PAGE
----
Forty-three years later, and incredibly, The Damned are still going strong. They’ve had their ups and downs, but still keep making music and playing live. They’ve released over thirty albums since The Black Album. However, The Black Album and its predecessor Machine Gun Etiquette are both reminders of The Damned in their prime, when they swaggered their way through albums, displaying a devil may care, rebellious attitude. This resulted in some of the most memorable music of their forty-three year career. Thos included the classic album Machine Gun Etiquette, and the album where The Damned came of age musically, The Black Album which featured a much more sophisticated and eclectic style.









Cult Classic: Motörhead-Motörhead.

By the time Motörhead’s  eponymous debut album was  released by Chiswick Records in August 1977, the two previous years had proved eventful for Ian “Lemmy” Kilmister and his band. So much so, that it was a wonder Motörhead was ever got as far as recording, never mind releasing their eponymous debut album Motörhead. Everything that could’ve gone wrong, had gone wrong. It was as if Motörhead had upset the musical gods.

During the last two years, Motörhead had survived two changes in their lineup; had signed for United Artists who refused to record the album they had recorded and and even got as far as planing their farewell gig. Then Ted Carroll the owner of Chiswick Records rode to the rescue, by securing Motörhead’s release from their United Artists contract.

Ted Carroll then gave the group £500 to record their debut album Motörhead which was released in August 1977 and became one of the group’s classic albums. It’s also the album that started Motörhead’s career that lasted five decades, twenty-two albums and thirteen live albums. Their story began forty-two ago when disaster struck for Lemmy.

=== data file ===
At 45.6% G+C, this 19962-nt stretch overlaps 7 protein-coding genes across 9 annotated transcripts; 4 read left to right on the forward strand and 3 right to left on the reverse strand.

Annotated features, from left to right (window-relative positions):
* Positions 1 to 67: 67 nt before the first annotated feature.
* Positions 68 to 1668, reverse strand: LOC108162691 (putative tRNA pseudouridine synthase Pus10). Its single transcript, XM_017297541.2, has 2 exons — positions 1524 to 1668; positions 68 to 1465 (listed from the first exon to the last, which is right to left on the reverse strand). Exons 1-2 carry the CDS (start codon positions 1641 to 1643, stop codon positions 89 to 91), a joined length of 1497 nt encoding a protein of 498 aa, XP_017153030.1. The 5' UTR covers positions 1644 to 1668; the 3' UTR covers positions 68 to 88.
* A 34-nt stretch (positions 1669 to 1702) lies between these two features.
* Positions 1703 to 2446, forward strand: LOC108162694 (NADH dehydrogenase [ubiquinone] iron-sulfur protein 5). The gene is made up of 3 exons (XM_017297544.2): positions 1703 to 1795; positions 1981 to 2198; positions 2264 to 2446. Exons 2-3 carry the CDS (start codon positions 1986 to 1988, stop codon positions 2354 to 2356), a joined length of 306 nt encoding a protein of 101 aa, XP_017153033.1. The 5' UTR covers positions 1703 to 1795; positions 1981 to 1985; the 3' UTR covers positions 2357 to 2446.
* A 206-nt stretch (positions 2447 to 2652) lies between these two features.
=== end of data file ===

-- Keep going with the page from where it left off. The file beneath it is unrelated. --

In My 1975,  Hawkwind’s tour bus arrived in Windsor, Ontario, at the Canadian-American border, but before the band could cross over into America, for the next part of their tour, the band were  subjected to a routine drugs search. For Hawkwind bassist Ian “Lemmy” Kilmister, this spelt disaster and resulted in his arrest on drug possession charges. For Lemmy it was the end of the road for him, and he was sacked by Hawkwind. This was the always thought, the excuse the other members of Hawkwind had been waiting for, to sack Lemmy  from the band.

On his return home to England, Lemmy started putting together a new band, which he initially called Bastard. This was what he planned to call the new band which featured guitarist Larry Wallis, who previously was a member of The Pink Fairies. Steve Took’s Shagrat and UFO.  He was joined by drummer Lucas Fox who joined Lemmy on bass in Bastard’s rhythm section. However, the group’s then manager Doug Smith explained that there was no way a group called Bastard would feature on prime time TV, and suggested the name Motörhead.

Not long after this, Motörhead signed to United Artists, which was also home to Lemmy’s former group Hawkwind. With the ink dry on the recording contract, Motörhead headed to Rockfield Studios in Wales to record their debut album.

During late 1975 and early 1976, Motörhead recorded what was meant to be their debut album. However, when United Artists heard the album, they refused to release it. This was a huge blow to Motörhead.

Just over a year later, and Motörhead’s lineup had changed beyond recognition by the ‘1st’ of April 1977. Drummer Phil “Philthy Animal” Taylor had replaced Lucas Fox who didn’t seem committed to the band. Guitarist “Fast” Eddie Clarke had also joined Motörhead as the second guitarist and would join up with Larry Wallis. However, not long after this, Larry Wallis left Motörhead. This was another blow to the band. 

So much so, that Motörhead decided to call time on their short but eventful career. However, they were determined to bow out in style with a farewell gig at London’s Marquee Club later in 1977.

Meanwhile, Ted Carroll was running Chiswick Records, the label  he formed not long after Lemmy was fired from Hawkwind. Ted Carroll also owned a record shop, where Lemmy was a regular visitor, buying rare singles. When Ted Carroll heard that United Artists weren’t willing to release Motörhead’s debut album, he decided to ride to the rescue.


After negotiating Motörhead’s release from their contract with United Artists, Ted Carroll signed the bad to his label Chiswick Records. At first, Motörhead wanted to record their farewell gig at the Marquee Club. However, the owners of the Marquee Club wanted £500 to allow the recording to take place. That was out of the question, so Ted Carroll offered Motörhead the chance to record a single over two days at Escape Studios in Kent, England, with producer John “Speedy” Keen. That was the plan.